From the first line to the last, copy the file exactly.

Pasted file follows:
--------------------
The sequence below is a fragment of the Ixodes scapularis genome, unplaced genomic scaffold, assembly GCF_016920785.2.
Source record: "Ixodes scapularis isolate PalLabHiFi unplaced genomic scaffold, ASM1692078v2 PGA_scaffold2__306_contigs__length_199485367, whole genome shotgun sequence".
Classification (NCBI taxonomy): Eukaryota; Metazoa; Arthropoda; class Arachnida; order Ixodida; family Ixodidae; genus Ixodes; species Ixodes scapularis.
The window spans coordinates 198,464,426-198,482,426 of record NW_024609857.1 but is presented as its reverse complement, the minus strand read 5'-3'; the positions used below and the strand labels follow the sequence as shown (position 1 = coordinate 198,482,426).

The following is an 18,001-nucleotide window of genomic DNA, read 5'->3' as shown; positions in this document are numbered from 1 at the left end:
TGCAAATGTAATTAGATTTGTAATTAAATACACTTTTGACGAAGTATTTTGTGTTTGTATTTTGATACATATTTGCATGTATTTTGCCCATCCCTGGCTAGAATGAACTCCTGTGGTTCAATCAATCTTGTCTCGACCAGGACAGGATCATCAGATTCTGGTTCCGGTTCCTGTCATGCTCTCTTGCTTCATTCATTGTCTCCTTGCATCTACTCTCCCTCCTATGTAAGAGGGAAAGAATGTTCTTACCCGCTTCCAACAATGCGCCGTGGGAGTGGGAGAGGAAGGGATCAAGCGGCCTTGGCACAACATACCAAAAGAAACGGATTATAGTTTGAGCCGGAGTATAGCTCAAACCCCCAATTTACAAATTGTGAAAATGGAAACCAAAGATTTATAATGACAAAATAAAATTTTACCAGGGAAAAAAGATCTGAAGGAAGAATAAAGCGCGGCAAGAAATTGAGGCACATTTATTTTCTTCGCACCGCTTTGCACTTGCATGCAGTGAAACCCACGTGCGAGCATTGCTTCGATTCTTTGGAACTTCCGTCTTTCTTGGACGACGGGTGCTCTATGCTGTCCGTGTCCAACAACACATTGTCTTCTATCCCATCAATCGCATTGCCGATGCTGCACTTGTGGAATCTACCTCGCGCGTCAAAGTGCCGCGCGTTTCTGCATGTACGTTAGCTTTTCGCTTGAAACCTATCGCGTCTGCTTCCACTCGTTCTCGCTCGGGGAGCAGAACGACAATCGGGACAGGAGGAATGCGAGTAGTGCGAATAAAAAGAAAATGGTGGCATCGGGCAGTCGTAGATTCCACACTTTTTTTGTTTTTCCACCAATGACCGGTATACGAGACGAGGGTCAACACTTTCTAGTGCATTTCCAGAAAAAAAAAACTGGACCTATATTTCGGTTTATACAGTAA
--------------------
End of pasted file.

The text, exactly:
The sequence below is a fragment of the Ixodes scapularis genome, unplaced genomic scaffold, assembly GCF_016920785.2.
Source record: "Ixodes scapularis isolate PalLabHiFi unplaced genomic scaffold, ASM1692078v2 PGA_scaffold2__306_contigs__length_199485367, whole genome shotgun sequence".
Classification (NCBI taxonomy): Eukaryota; Metazoa; Arthropoda; class Arachnida; order Ixodida; family Ixodidae; genus Ixodes; species Ixodes scapularis.
The window spans coordinates 198,464,426-198,482,426 of record NW_024609857.1 but is presented as its reverse complement, the minus strand read 5'-3'; the positions used below and the strand labels follow the sequence as shown (position 1 = coordinate 198,482,426).

The following is an 18,001-nucleotide window of genomic DNA, read 5'->3' as shown; positions in this document are numbered from 1 at the left end:
TGCAAATGTAATTAGATTTGTAATTAAATACACTTTTGACGAAGTATTTTGTGTTTGTATTTTGATACATATTTGCATGTATTTTGCCCATCCCTGGCTAGAATGAACTCCTGTGGTTCAATCAATCTTGTCTCGACCAGGACAGGATCATCAGATTCTGGTTCCGGTTCCTGTCATGCTCTCTTGCTTCATTCATTGTCTCCTTGCATCTACTCTCCCTCCTATGTAAGAGGGAAAGAATGTTCTTACCCGCTTCCAACAATGCGCCGTGGGAGTGGGAGAGGAAGGGATCAAGCGGCCTTGGCACAACATACCAAAAGAAACGGATTATAGTTTGAGCCGGAGTATAGCTCAAACCCCCAATTTACAAATTGTGAAAATGGAAACCAAAGATTTATAATGACAAAATAAAATTTTACCAGGGAAAAAAGATCTGAAGGAAGAATAAAGCGCGGCAAGAAATTGAGGCACATTTATTTTCTTCGCACCGCTTTGCACTTGCATGCAGTGAAACCCACGTGCGAGCATTGCTTCGATTCTTTGGAACTTCCGTCTTTCTTGGACGACGGGTGCTCTATGCTGTCCGTGTCCAACAACACATTGTCTTCTATCCCATCAATCGCATTGCCGATGCTGCACTTGTGGAATCTACCTCGCGCGTCAAAGTGCCGCGCGTTTCTGCATGTACGTTAGCTTTTCGCTTGAAACCTATCGCGTCTGCTTCCACTCGTTCTCGCTCGGGGAGCAGAACGACAATCGGGACAGGAGGAATGCGAGTAGTGCGAATAAAAAGAAAATGGTGGCATCGGGCAGTCGTAGATTCCACACTTTTTTTGTTTTTCCACCAATGACCGGTATACGAGACGAGGGTCAACACTTTCTAGTGCATTTCCAGAAAAAAAAAACTGGACCTATATTTCGGTTTATACAGTAA